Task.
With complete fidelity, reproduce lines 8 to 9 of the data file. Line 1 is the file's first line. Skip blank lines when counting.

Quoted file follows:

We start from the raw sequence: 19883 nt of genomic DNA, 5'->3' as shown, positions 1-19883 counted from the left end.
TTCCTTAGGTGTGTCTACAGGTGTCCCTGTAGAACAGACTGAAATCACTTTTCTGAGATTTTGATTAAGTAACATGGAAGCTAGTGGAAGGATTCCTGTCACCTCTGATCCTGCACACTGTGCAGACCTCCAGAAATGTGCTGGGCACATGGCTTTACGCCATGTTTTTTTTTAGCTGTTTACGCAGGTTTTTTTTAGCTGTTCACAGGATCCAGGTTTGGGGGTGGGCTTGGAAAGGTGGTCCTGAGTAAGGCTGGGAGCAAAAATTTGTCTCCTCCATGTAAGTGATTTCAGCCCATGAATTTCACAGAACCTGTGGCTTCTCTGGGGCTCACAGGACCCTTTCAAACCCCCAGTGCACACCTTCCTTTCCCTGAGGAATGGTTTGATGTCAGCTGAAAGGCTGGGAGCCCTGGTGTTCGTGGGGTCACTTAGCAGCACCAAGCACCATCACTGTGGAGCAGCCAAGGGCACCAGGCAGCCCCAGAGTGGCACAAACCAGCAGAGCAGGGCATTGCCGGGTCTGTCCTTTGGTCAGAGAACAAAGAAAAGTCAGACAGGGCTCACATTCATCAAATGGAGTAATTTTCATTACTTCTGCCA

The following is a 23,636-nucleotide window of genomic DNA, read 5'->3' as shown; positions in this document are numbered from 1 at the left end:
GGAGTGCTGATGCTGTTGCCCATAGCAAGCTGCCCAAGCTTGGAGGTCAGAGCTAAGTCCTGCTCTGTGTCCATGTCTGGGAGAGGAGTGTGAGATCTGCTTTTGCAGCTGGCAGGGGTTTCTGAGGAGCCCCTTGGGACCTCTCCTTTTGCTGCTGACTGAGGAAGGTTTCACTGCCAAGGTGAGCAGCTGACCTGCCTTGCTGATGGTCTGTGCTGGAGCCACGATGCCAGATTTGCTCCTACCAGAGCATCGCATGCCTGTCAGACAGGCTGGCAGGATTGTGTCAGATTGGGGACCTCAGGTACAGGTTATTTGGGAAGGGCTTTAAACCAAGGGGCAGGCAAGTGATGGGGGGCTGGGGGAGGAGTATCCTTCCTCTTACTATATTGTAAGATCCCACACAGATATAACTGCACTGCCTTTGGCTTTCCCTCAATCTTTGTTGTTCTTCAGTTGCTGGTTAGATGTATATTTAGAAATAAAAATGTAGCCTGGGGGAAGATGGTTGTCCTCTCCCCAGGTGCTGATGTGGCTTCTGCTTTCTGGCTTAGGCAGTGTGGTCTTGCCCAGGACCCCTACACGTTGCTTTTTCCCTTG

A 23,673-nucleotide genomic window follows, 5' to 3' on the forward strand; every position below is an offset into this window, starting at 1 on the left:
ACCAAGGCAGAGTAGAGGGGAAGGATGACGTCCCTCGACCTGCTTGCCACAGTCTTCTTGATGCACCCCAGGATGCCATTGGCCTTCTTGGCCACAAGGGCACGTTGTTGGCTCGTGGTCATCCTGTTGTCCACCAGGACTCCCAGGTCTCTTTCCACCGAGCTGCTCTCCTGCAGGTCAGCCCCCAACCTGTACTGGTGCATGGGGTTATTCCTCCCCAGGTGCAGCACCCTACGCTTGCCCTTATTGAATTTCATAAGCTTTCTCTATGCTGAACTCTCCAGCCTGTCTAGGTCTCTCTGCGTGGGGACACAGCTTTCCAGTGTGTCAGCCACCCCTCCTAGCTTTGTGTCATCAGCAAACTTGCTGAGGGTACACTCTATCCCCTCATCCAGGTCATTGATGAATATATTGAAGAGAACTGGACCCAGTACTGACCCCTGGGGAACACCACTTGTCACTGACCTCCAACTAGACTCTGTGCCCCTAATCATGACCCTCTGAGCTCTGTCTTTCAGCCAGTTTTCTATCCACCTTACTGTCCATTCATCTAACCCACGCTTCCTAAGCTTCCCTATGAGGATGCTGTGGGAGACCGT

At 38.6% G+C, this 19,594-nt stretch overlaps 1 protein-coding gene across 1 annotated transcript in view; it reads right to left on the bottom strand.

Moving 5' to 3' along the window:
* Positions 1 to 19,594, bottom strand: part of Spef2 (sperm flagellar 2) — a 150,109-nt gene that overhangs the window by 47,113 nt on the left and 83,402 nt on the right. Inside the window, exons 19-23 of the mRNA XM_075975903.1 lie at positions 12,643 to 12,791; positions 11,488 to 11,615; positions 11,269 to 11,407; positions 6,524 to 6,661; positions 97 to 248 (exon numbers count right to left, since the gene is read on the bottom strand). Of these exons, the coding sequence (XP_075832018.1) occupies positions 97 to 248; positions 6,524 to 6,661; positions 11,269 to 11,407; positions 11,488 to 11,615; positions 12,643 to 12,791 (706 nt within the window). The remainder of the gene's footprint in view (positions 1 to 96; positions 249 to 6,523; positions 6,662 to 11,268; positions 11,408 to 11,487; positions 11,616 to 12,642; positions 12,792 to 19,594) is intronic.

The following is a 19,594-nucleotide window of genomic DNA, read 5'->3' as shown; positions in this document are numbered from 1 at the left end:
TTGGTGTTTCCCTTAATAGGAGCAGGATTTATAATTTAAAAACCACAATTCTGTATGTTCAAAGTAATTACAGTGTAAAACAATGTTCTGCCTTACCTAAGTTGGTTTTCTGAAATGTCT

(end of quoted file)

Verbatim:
Moving 5' to 3' along the window:
* Positions 1 to 19,594, bottom strand: part of Spef2 (sperm flagellar 2) — a 150,109-nt gene that overhangs the window by 47,113 nt on the left and 83,402 nt on the right. Inside the window, exons 19-23 of the mRNA XM_075975903.1 lie at positions 12,643 to 12,791; positions 11,488 to 11,615; positions 11,269 to 11,407; positions 6,524 to 6,661; positions 97 to 248 (exon numbers count right to left, since the gene is read on the bottom strand). Of these exons, the coding sequence (XP_075832018.1) occupies positions 97 to 248; positions 6,524 to 6,661; positions 11,269 to 11,407; positions 11,488 to 11,615; positions 12,643 to 12,791 (706 nt within the window). The remainder of the gene's footprint in view (positions 1 to 96; positions 249 to 6,523; positions 6,662 to 11,268; positions 11,408 to 11,487; positions 11,616 to 12,642; positions 12,792 to 19,594) is intronic.